When this happens, the livebackup_client is forced to do a full backup the next time around. Here's how: livebackup writes out the in-memory dirty bitmap to a dirty bitmap file only at the time of orderly shutdown of qemu. Hence, the mtime of the virtual disk file is later than the mtime of the livebackup dirty bitmap file. This causes livebackup to consider the dirty bitmap invalid, and forces the livebackup_client to do a full backup next time around.

qemu crashes while livebackup is in progress

In this case also, the livebackup_client is forced to do a full backup the next time around. The dirty bitmap file, the COW file used to store blocks written while a livebackup is in progress, are all deleted, and the livebackup client is forced to do a full backup next time around.

livebackup_client crashes while livebackup is in progress

In this case, a new livebackup_client may be started, and it can redo the last type of backup it was doing - an incremental backup or a full backup. Note all the blocks of the last backup type need to be transferred over again, the qemu livebackup code does not keep track of what block the client was at. It does not need to be a forced full backup.

Testing methodology

The basic guarantee that Livebackup provides is this: A backup of all the virtual disks of a VM will be created such that the backup virtual disk images will be a bit for bit match of the virtual disk images at the point in time when the livebackup_client program issues a 'create snapshot' command. Once the Livebackup code was written, I performed a full backup followed by several hundred incremental backups, while the VM was performing intense disk I/O. The backup disk images booted fine, and the data seemed good. However, this is proof of nothing. To actually state with certainty that the images were a bit for bit match, I came up with the following technique:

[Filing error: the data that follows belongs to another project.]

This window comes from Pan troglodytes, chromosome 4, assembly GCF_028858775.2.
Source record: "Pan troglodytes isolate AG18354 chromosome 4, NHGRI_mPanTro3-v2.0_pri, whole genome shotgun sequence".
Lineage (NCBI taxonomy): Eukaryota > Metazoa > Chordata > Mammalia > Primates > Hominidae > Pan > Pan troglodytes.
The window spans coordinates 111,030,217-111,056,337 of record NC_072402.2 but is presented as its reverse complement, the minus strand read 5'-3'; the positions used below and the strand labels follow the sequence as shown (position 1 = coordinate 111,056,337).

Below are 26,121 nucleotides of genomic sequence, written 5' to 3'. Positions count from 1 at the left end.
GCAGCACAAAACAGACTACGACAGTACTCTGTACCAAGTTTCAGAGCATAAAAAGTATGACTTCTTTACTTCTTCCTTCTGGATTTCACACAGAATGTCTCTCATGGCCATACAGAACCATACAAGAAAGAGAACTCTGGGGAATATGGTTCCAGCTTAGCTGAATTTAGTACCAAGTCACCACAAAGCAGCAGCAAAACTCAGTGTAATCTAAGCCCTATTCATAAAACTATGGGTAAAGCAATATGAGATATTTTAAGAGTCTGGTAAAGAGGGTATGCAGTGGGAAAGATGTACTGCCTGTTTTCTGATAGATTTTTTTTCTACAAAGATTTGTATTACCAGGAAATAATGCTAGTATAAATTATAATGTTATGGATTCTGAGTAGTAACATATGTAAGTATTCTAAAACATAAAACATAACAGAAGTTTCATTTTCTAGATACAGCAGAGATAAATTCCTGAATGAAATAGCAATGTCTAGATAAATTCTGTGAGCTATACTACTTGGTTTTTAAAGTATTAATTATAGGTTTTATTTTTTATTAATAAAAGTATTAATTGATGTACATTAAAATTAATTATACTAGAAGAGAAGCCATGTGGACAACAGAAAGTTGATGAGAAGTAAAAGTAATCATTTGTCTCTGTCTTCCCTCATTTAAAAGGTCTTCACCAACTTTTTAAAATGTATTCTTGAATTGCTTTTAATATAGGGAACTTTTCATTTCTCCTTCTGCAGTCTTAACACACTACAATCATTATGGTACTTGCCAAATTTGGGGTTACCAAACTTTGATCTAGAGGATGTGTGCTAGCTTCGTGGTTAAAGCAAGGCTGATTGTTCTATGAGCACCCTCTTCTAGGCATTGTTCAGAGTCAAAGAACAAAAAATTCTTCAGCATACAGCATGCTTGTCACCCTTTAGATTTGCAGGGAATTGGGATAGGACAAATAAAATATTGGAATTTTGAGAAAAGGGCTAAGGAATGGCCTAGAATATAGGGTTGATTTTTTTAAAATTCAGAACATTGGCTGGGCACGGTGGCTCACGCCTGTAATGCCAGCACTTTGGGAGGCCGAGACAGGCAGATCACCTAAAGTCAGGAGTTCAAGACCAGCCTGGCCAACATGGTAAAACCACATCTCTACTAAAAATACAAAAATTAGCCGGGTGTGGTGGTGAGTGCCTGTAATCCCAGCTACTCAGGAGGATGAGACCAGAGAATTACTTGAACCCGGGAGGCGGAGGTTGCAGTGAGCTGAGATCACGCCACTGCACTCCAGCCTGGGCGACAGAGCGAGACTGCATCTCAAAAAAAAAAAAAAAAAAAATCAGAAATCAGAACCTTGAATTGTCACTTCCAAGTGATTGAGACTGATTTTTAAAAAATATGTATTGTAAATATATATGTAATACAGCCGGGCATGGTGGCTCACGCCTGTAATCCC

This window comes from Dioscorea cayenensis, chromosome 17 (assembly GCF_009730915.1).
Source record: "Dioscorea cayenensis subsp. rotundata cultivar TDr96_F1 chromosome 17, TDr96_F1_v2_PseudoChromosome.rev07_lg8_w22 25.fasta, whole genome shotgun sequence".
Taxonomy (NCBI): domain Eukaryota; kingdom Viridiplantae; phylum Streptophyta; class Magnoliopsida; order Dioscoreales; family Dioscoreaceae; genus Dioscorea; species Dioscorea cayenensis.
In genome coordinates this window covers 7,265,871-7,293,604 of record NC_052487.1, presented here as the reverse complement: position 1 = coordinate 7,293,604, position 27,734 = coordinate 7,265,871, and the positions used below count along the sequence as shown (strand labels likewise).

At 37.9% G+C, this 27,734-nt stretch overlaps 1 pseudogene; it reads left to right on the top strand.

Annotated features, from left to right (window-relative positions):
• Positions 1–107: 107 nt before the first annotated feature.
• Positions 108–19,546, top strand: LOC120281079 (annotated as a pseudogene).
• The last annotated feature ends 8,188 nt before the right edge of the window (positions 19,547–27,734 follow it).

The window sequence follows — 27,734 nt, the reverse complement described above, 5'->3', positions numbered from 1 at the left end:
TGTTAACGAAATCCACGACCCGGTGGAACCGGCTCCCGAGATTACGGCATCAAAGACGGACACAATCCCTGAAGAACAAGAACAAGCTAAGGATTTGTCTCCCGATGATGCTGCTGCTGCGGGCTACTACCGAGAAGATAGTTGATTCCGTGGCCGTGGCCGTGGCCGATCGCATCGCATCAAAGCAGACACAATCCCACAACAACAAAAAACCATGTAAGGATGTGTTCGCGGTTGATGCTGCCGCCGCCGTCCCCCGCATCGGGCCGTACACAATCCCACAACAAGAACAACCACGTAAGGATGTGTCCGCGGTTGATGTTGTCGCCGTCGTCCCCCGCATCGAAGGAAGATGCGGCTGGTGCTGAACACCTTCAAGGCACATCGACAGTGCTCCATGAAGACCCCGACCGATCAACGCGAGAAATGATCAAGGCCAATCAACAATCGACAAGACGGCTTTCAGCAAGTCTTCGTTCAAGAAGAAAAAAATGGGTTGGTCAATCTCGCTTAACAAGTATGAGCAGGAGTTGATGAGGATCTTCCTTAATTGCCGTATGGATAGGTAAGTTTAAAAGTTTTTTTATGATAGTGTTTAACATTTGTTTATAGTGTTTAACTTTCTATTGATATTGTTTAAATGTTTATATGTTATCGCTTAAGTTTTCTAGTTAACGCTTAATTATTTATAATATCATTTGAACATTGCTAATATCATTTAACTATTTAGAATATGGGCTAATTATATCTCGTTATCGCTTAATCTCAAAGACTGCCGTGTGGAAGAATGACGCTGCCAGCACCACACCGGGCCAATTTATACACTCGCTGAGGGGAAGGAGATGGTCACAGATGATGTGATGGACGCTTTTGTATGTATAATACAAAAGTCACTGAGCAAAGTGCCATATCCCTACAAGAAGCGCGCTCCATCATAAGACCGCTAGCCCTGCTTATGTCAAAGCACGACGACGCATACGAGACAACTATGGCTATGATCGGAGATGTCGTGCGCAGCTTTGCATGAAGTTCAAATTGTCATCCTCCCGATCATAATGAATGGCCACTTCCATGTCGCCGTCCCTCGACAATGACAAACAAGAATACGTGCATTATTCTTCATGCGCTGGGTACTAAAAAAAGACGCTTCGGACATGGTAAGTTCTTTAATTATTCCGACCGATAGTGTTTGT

• I created a VM with two virtual disks, each of which was a LVM logical volume in the VM server. In my experiments, these were /dev/kvm_vol_group/kvm_root_part and /dev/kvm_vol_group/kvm_disk1
  • I added code to my implementation of do_snap in livebackup.c, such that after the livebackup snapshot is created, I would invoke lvcreate to create a LVM snapshot of the underlying LVM logical volume. E.g. the command would something like:
# /sbin/lvcreate -L1G -s -n kvm_root_part_backup /dev/kvm_vol_group/kvm_root_part
  • I would run the livebackup_client on the same machine as the server, and create a backup of the virtual disk images on the same machine.
  • Next, it is a simple matter of running cmp to compare the backup disk image file and the snapshot logical volume created. e.g:
# cmp /dev/kvm_vol_group/kvm_root_part_backup kvm_root_part
# cmp /dev/kvm_vol_group/kvm_disk1_backup ./kvm_disk1

Other technologies that may be used to solve this problem

LVM snapshots

It is possible to create a new LVM partition for each virtual disk in the VM. When a VM needs to be backed up, each of these LVM partitions is snapshotted. At this point things get messy - I don't really know of a good way to identify the blocks that were modified since the last backup. Also, once these blocks are identified, we need a mechanism to transfer them over a TCP connection to the backup server. Perhaps a way to export the 'dirty blocks' map to userland and use a deamon to transfer the block. Or maybe a kernel thread capable of listening on TCP sockets and transferring the blocks over to the backup client (I don't know if this is possible).